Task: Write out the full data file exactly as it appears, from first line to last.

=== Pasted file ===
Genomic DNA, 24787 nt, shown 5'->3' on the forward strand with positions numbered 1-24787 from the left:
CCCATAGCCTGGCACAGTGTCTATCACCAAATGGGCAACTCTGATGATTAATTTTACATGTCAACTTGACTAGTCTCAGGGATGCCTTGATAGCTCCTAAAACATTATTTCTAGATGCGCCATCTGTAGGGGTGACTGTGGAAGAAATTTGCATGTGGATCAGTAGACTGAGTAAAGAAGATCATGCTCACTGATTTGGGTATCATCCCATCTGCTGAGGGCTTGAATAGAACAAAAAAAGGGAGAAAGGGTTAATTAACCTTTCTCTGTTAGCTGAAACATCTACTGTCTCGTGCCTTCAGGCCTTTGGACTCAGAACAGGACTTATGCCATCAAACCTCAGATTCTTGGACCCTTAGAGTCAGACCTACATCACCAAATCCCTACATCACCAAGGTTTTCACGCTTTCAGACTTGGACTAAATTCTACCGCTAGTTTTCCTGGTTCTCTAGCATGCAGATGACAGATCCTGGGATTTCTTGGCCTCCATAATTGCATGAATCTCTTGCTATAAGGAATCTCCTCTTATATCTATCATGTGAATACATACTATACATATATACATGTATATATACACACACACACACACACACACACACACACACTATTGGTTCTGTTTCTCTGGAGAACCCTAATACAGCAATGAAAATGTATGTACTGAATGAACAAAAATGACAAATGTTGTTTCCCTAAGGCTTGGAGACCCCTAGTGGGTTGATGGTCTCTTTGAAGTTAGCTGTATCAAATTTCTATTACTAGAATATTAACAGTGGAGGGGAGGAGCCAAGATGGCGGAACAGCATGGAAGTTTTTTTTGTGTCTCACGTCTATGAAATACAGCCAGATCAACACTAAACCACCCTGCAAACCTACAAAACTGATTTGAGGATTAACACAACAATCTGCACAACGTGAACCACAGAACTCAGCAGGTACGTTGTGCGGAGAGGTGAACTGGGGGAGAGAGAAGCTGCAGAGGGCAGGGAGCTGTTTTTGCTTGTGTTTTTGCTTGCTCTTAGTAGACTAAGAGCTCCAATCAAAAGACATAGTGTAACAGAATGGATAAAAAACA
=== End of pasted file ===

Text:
Genomic DNA, 24787 nt, shown 5'->3' on the forward strand with positions numbered 1-24787 from the left:
CCCATAGCCTGGCACAGTGTCTATCACCAAATGGGCAACTCTGATGATTAATTTTACATGTCAACTTGACTAGTCTCAGGGATGCCTTGATAGCTCCTAAAACATTATTTCTAGATGCGCCATCTGTAGGGGTGACTGTGGAAGAAATTTGCATGTGGATCAGTAGACTGAGTAAAGAAGATCATGCTCACTGATTTGGGTATCATCCCATCTGCTGAGGGCTTGAATAGAACAAAAAAAGGGAGAAAGGGTTAATTAACCTTTCTCTGTTAGCTGAAACATCTACTGTCTCGTGCCTTCAGGCCTTTGGACTCAGAACAGGACTTATGCCATCAAACCTCAGATTCTTGGACCCTTAGAGTCAGACCTACATCACCAAATCCCTACATCACCAAGGTTTTCACGCTTTCAGACTTGGACTAAATTCTACCGCTAGTTTTCCTGGTTCTCTAGCATGCAGATGACAGATCCTGGGATTTCTTGGCCTCCATAATTGCATGAATCTCTTGCTATAAGGAATCTCCTCTTATATCTATCATGTGAATACATACTATACATATATACATGTATATATACACACACACACACACACACACACACACACACTATTGGTTCTGTTTCTCTGGAGAACCCTAATACAGCAATGAAAATGTATGTACTGAATGAACAAAAATGACAAATGTTGTTTCCCTAAGGCTTGGAGACCCCTAGTGGGTTGATGGTCTCTTTGAAGTTAGCTGTATCAAATTTCTATTACTAGAATATTAACAGTGGAGGGGAGGAGCCAAGATGGCGGAACAGCATGGAAGTTTTTTTTGTGTCTCACGTCTATGAAATACAGCCAGATCAACACTAAACCACCCTGCAAACCTACAAAACTGATTTGAGGATTAACACAACAATCTGCACAACGTGAACCACAGAACTCAGCAGGTACGTTGTGCGGAGAGGTGAACTGGGGGAGAGAGAAGCTGCAGAGGGCAGGGAGCTGTTTTTGCTTGTGTTTTTGCTTGCTCTTAGTAGACTAAGAGCTCCAATCAAAAGACATAGTGTAACAGAATGGATAAAAAACA